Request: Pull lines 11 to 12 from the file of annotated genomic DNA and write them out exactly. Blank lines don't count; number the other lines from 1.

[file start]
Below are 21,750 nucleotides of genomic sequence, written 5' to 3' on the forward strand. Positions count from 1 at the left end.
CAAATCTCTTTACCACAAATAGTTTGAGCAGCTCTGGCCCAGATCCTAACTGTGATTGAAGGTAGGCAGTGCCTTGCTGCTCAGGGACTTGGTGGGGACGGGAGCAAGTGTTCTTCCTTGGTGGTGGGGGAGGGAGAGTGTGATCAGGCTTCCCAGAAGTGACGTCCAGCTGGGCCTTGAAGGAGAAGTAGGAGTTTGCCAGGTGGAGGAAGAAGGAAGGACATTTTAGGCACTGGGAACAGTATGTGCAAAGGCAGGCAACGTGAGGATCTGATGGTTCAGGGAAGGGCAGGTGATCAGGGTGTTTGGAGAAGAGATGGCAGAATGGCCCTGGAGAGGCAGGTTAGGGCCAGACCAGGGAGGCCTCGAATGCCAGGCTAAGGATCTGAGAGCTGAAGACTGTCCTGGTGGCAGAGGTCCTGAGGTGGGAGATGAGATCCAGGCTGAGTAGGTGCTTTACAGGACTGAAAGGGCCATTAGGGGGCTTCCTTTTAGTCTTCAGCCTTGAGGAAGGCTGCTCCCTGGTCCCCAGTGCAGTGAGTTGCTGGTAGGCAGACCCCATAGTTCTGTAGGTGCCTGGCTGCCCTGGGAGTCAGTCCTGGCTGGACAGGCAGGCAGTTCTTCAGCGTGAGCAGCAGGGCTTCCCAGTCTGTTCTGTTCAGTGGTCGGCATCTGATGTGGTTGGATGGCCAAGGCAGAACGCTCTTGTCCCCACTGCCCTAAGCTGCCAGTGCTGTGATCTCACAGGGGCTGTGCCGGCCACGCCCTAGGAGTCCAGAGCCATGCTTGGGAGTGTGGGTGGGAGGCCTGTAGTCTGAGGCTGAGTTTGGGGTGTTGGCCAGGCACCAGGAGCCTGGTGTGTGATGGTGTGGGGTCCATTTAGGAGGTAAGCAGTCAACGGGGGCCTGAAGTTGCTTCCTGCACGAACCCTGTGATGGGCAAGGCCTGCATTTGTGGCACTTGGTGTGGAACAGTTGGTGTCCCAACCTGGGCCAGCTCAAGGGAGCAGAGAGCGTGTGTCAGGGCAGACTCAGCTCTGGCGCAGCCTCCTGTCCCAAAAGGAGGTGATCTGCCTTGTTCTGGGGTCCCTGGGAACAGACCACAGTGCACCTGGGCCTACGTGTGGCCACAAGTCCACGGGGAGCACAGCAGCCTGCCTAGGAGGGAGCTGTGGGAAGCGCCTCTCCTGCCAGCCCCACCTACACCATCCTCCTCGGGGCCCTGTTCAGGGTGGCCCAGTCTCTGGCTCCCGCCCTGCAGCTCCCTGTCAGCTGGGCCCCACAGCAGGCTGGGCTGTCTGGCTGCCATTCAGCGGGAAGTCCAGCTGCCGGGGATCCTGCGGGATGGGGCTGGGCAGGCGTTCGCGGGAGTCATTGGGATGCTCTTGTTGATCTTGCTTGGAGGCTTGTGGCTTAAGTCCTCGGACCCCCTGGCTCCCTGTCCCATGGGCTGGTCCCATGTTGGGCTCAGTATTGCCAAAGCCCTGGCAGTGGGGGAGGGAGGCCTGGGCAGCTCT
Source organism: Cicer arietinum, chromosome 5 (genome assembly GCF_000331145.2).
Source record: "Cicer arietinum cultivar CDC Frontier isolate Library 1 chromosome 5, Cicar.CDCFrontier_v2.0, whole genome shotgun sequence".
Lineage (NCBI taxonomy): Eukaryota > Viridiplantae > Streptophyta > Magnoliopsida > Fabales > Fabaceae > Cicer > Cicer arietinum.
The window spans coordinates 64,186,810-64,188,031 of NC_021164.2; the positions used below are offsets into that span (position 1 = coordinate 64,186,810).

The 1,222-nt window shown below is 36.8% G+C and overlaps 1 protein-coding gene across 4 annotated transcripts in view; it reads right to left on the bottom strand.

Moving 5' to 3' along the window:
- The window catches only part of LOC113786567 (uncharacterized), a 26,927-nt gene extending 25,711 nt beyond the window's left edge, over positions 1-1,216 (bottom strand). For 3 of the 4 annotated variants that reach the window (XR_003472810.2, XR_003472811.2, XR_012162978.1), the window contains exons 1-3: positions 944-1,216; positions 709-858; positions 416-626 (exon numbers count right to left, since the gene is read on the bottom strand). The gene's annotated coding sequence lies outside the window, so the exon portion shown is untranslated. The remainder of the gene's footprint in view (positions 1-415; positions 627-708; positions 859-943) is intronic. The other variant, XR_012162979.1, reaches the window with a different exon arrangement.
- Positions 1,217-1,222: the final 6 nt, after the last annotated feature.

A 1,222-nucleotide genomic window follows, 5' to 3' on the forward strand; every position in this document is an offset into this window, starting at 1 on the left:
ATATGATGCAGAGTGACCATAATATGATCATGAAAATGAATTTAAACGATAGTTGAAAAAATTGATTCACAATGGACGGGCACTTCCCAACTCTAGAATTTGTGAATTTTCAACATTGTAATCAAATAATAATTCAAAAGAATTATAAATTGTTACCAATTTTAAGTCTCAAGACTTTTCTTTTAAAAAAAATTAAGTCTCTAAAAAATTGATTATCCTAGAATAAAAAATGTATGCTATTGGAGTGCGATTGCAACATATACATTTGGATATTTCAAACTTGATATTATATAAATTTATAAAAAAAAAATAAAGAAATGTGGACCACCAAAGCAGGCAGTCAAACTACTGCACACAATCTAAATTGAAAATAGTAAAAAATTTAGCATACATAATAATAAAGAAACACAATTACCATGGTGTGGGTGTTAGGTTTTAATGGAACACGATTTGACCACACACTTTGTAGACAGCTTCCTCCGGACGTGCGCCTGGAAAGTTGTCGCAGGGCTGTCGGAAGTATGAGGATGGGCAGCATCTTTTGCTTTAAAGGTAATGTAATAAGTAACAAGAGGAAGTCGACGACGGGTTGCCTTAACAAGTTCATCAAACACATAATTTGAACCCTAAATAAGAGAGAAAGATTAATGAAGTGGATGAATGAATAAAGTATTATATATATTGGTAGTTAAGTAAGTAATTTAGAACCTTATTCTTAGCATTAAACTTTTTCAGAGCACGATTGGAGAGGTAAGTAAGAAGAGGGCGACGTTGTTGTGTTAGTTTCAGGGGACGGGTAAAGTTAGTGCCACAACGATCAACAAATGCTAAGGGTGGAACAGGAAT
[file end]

A 1,222-nucleotide genomic window follows, 5' to 3' on the forward strand; every position in this document is an offset into this window, starting at 1 on the left:
ATATGATGCAGAGTGACCATAATATGATCATGAAAATGAATTTAAACGATAGTTGAAAAAATTGATTCACAATGGACGGGCACTTCCCAACTCTAGAATTTGTGAATTTTCAACATTGTAATCAAATAATAATTCAAAAGAATTATAAATTGTTACCAATTTTAAGTCTCAAGACTTTTCTTTTAAAAAAAATTAAGTCTCTAAAAAATTGATTATCCTAGAATAAAAAATGTATGCTATTGGAGTGCGATTGCAACATATACATTTGGATATTTCAAACTTGATATTATATAAATTTATAAAAAAAAAATAAAGAAATGTGGACCACCAAAGCAGGCAGTCAAACTACTGCACACAATCTAAATTGAAAATAGTAAAAAATTTAGCATACATAATAATAAAGAAACACAATTACCATGGTGTGGGTGTTAGGTTTTAATGGAACACGATTTGACCACACACTTTGTAGACAGCTTCCTCCGGACGTGCGCCTGGAAAGTTGTCGCAGGGCTGTCGGAAGTATGAGGATGGGCAGCATCTTTTGCTTTAAAGGTAATGTAATAAGTAACAAGAGGAAGTCGACGACGGGTTGCCTTAACAAGTTCATCAAACACATAATTTGAACCCTAAATAAGAGAGAAAGATTAATGAAGTGGATGAATGAATAAAGTATTATATATATTGGTAGTTAAGTAAGTAATTTAGAACCTTATTCTTAGCATTAAACTTTTTCAGAGCACGATTGGAGAGGTAAGTAAGAAGAGGGCGACGTTGTTGTGTTAGTTTCAGGGGACGGGTAAAGTTAGTGCCACAACGATCAACAAATGCTAAGGGTGGAACAGGAAT